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For Waffle House, Most Things Will Never Change, Including Its Headquarters

Waffle House's headquarters looks slapped together, with a glass-paneled addition attached to a low-slung brick building. It also is easy to miss, perched behind the curtain of a tall black fence and below a two-lane street in Norcross, a suburban city 20 miles north of Downtown Atlanta.

The only way anyone would know they are at the headquarters of one of the world's largest restaurant chains is a solitary Waffle House flag, flapping in a cold breeze on a recent February afternoon.

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The front of Waffle House's corporate headquarters in Norcross, Ga.

As corporations chase the next gleaming standard of corporate real estate prestige, the Waffle House headquarters is as understated and homey as its more than 1,900 U.S. restaurants. Despite ranking among the 50 largest restaurant chains in the world, with revenues estimated in excess of $1.3B in 2017 alone, according to Restaurant Business, executives at this chain have no desire to follow the trend and move into one of the many new gleaming skyscrapers in the city.

“We feel like we didn't have to have the big cosmopolitan [headquarters] because our employees work here,” Waffle House External Affairs Director Pat Warner said, pointing to a handful of employees busing tables and cooking up an order of eggs and hash browns at a Waffle House restaurant just a quarter-mile from the headquarters.

“We try to keep our focus on the restaurants,” Warner said.

Waffle House could be one of the golden tickets of the office world, easily commanding the construction of a new headquarters facility, much like NCR has and Norfolk Southern is in the process of doing.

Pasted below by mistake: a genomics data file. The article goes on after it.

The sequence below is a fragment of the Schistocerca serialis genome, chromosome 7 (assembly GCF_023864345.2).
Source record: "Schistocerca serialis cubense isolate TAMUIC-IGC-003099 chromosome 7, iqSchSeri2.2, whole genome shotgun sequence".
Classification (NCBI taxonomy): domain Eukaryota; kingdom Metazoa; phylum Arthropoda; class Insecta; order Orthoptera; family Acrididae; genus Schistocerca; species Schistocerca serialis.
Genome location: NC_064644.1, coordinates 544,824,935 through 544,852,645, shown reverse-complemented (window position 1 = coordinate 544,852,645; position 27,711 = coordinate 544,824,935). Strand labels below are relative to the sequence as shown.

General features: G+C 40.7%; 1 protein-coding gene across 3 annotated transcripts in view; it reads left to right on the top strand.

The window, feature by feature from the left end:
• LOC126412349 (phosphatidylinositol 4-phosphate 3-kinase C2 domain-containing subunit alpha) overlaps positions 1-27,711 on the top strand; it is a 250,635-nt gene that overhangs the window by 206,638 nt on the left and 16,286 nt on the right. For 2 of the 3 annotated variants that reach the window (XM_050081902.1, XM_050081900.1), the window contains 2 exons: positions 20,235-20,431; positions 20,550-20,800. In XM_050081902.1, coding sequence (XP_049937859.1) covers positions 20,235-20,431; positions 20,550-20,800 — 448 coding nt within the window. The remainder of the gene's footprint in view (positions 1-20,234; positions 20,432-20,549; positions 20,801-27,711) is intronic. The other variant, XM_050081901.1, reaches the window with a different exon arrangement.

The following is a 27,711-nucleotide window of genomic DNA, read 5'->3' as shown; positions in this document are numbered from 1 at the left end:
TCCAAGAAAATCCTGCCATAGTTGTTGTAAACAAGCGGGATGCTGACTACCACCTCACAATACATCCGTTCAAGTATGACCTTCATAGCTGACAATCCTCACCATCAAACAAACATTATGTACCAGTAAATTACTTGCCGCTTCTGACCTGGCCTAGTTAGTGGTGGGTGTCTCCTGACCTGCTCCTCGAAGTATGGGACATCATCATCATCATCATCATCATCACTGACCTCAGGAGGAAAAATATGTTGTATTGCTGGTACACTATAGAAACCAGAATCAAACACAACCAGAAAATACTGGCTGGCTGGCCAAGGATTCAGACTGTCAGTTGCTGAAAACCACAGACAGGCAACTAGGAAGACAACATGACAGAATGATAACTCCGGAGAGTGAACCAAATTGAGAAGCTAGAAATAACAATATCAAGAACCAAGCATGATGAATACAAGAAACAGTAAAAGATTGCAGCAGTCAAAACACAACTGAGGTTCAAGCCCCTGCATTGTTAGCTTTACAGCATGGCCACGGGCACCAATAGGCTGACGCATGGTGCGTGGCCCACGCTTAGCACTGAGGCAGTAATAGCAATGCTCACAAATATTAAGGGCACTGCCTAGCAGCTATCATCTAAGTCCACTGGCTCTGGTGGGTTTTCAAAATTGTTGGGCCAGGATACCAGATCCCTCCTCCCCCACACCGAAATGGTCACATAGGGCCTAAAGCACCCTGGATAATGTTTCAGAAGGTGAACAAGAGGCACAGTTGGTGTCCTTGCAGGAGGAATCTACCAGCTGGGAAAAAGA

“A new corporate headquarters for Waffle House would be heavily sought-after by developers,” MidCity Real Estate Partners President Kirk Demetrops said. “Waffle House would have many options, including existing buildings, [or as the] lead tenant for a larger, new building or build-to-suit building.”

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Waffle House External Affairs Director Pat Warner at the company's headquarters in Norcross, Ga.

But this golden ticket might never be redeemed, Warner said. The company has no plans to move or build itself something shiny and new.

Waffle House opened its first restaurant in Avondale Estates in 1955. From that time, little has changed about how it operates and what it serves, from its use of Royal Cup for its coffee, its scattered, smothered and covered hash browns or its waffle recipe that has remained unchanged since its inception.

That has helped Waffle House become a pop culture icon, especially in the southeast U.S., where a majority of its restaurants are located. In many ways, its growth has hewed closely to the success of Chick-fil-A — another Atlanta restaurant icon — including its longtime customer loyalty and pop culture significance.

Waffle House is the subject of many songs, all playable on the jukeboxes located in each of its 1,950 restaurants, as well as numerous news programs, references in television and films and even the playful butt of late night television jokes.